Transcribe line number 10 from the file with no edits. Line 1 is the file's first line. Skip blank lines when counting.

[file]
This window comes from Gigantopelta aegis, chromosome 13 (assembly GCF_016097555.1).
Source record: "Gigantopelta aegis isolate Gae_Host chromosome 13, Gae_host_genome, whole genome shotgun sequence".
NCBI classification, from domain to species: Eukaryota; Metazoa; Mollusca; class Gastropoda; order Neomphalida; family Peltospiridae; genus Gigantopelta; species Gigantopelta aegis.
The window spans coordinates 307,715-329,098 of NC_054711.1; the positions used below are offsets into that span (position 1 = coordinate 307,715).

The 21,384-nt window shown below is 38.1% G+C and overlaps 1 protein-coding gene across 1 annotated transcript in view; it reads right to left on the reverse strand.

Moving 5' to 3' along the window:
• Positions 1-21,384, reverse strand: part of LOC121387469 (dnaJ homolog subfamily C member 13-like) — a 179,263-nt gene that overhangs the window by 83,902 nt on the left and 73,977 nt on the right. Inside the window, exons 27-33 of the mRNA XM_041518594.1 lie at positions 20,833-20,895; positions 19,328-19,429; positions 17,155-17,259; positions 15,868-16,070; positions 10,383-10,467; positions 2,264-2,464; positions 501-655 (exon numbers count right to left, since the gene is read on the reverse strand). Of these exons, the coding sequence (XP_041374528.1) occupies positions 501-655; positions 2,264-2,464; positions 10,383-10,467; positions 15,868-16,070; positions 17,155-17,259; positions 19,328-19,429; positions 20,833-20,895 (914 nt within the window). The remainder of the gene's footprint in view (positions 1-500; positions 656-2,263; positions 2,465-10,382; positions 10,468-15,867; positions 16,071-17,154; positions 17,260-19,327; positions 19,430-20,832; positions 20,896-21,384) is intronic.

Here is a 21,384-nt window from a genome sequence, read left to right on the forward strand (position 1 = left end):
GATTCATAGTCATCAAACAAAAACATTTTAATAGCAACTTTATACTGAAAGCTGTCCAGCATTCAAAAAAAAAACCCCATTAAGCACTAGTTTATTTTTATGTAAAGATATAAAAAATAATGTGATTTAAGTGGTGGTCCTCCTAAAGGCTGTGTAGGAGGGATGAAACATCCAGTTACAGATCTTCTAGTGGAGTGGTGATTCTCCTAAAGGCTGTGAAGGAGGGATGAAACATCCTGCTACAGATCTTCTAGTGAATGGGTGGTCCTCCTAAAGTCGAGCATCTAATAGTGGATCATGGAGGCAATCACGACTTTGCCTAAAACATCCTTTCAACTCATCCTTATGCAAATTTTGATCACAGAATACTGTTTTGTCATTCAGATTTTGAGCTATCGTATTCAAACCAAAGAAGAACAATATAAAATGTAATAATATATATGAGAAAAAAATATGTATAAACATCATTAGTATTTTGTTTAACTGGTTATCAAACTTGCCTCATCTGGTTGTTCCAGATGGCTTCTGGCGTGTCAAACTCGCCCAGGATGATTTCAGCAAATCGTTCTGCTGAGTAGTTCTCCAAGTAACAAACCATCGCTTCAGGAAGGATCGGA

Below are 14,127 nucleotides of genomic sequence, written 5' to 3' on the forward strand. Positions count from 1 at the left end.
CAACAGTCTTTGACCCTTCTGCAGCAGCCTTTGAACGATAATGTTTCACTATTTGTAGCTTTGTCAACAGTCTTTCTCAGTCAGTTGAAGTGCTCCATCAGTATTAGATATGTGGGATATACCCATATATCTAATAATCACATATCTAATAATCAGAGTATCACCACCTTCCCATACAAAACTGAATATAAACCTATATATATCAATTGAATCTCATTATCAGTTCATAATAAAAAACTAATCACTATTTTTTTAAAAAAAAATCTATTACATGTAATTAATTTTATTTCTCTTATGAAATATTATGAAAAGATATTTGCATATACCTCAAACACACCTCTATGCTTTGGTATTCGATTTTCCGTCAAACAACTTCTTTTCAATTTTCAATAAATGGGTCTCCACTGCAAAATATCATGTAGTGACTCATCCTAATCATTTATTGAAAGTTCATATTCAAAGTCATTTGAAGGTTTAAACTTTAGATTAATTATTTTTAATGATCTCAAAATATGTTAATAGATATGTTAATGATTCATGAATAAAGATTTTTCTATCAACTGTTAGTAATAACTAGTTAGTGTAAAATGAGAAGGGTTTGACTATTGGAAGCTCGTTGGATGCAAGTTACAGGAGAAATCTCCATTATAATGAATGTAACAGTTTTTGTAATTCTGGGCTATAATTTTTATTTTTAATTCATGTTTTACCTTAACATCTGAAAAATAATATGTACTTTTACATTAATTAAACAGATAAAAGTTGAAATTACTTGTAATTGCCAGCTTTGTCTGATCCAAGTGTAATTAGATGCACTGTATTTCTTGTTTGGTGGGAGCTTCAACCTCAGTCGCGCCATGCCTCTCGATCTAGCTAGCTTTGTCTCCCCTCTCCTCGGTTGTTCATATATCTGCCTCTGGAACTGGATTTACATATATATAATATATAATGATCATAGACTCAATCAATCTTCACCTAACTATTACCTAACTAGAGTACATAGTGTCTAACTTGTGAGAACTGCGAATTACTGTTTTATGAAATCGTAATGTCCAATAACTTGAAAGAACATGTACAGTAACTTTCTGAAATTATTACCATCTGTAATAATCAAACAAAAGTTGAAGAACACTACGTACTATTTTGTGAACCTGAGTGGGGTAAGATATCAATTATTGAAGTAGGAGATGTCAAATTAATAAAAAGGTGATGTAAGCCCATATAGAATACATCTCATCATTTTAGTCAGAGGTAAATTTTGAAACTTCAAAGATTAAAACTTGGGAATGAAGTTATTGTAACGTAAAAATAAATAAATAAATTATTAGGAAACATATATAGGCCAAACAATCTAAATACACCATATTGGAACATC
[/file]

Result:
Below are 14,127 nucleotides of genomic sequence, written 5' to 3' on the forward strand. Positions count from 1 at the left end.